Investigation into power, sexuality and ancient kingdoms is a critical aspect of The Queen of Sheba: Legends, Literature and Lore, the recently released book by Dr. Deborah Coulter-Harris, associate lecturer in the UT Department of English Language and Literature.
Revolving around the Queen of Sheba, the book works to connect ancient struggles of authority, land, gender and sexuality to current national, international and cultural concerns, and does so in a way that can be understood and enjoyed in a classroom.
“Sheba is a mystery and, as I have loved a good mystery since my childhood, I have relished discovering the many tales of her upbringing, her genetic ancestry, linguistic variations in her name, her cross-dressing, the extent of her empire, and her relations with human men,” Coulter-Harris said.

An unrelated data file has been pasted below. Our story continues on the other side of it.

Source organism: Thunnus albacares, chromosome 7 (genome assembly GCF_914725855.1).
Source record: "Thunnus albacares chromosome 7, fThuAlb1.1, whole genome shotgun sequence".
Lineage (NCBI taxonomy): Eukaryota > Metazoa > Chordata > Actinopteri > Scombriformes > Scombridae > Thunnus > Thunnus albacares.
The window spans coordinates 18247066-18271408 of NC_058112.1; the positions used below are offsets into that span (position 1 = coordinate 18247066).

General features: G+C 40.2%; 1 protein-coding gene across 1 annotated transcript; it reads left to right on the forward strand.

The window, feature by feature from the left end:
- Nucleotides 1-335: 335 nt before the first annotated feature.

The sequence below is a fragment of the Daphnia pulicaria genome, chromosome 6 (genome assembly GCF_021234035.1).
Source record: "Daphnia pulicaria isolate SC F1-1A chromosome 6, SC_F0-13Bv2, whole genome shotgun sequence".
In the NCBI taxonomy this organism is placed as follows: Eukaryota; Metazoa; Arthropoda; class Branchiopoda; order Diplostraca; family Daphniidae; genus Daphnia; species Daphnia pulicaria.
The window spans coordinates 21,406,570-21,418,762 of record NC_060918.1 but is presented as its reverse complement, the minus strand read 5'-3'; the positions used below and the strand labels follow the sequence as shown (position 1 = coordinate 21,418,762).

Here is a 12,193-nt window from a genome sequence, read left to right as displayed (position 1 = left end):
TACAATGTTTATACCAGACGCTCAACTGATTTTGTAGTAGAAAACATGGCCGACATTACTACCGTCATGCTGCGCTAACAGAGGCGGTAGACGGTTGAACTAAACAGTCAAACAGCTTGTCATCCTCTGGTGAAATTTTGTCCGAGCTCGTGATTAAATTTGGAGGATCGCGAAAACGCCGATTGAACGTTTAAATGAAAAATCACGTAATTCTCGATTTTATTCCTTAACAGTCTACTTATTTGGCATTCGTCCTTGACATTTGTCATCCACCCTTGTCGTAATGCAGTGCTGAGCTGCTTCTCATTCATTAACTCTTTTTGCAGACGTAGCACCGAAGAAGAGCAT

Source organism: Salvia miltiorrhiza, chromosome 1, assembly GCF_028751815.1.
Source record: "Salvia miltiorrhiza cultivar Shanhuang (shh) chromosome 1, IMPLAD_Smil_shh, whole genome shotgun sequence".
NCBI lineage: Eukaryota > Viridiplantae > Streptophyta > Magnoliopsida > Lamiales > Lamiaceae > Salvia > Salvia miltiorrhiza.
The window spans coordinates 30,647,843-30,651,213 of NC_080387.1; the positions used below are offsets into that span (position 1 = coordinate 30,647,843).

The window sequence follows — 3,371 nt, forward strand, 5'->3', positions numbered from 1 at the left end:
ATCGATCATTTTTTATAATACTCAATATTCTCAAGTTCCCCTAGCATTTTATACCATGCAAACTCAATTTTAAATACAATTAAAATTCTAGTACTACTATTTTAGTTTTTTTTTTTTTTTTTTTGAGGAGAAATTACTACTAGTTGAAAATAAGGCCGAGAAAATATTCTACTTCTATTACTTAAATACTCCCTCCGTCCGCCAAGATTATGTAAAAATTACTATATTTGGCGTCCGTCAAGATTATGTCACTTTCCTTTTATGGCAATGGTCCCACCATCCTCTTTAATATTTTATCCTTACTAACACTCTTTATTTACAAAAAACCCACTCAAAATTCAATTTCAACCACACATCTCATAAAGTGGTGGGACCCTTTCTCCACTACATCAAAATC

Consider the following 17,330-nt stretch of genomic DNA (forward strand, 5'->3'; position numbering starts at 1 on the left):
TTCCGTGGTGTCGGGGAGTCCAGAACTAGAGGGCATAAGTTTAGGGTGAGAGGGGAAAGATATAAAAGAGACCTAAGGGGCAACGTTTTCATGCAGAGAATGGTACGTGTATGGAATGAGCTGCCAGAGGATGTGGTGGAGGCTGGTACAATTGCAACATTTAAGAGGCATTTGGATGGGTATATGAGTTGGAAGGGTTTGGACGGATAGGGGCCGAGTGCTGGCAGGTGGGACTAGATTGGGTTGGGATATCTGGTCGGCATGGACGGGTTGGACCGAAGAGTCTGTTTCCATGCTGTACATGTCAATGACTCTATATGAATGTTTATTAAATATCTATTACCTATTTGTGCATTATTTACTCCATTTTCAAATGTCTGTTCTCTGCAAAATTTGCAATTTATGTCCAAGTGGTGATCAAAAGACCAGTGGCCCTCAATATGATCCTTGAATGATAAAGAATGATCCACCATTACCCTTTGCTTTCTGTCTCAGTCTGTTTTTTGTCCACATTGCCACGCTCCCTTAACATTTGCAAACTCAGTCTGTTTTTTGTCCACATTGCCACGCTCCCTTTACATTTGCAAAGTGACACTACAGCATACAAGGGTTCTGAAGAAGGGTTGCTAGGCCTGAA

Not only does the book look at modern parallels to the ancient historical context of the stories, but it also addresses many rumors and stories connected to the Queen of Sheba. These include possible love relationships; familial and business connections; and her many possible identities such as the intriguing likelihood that Sheba and the Pharaoh Hatshepsut were one and the same.
Coulter-Harris hopes the book will allow anyone who is interested in history, religion, international politics, women and gender studies, or Middle Eastern and African studies, to look at literary and historical religious texts from a slightly less conventional perspective.
She will read from her new book and sign copies Friday, Feb. 15, at 6 p.m. at the Barnes & Noble bookstore at UT’s Gateway on the corner of Dorr Street and Secor Road.
“I wanted to do my first public reading of the book on campus because it is at The University of Toledo where I have thrived as a teacher and writer,” Coulter Harris said.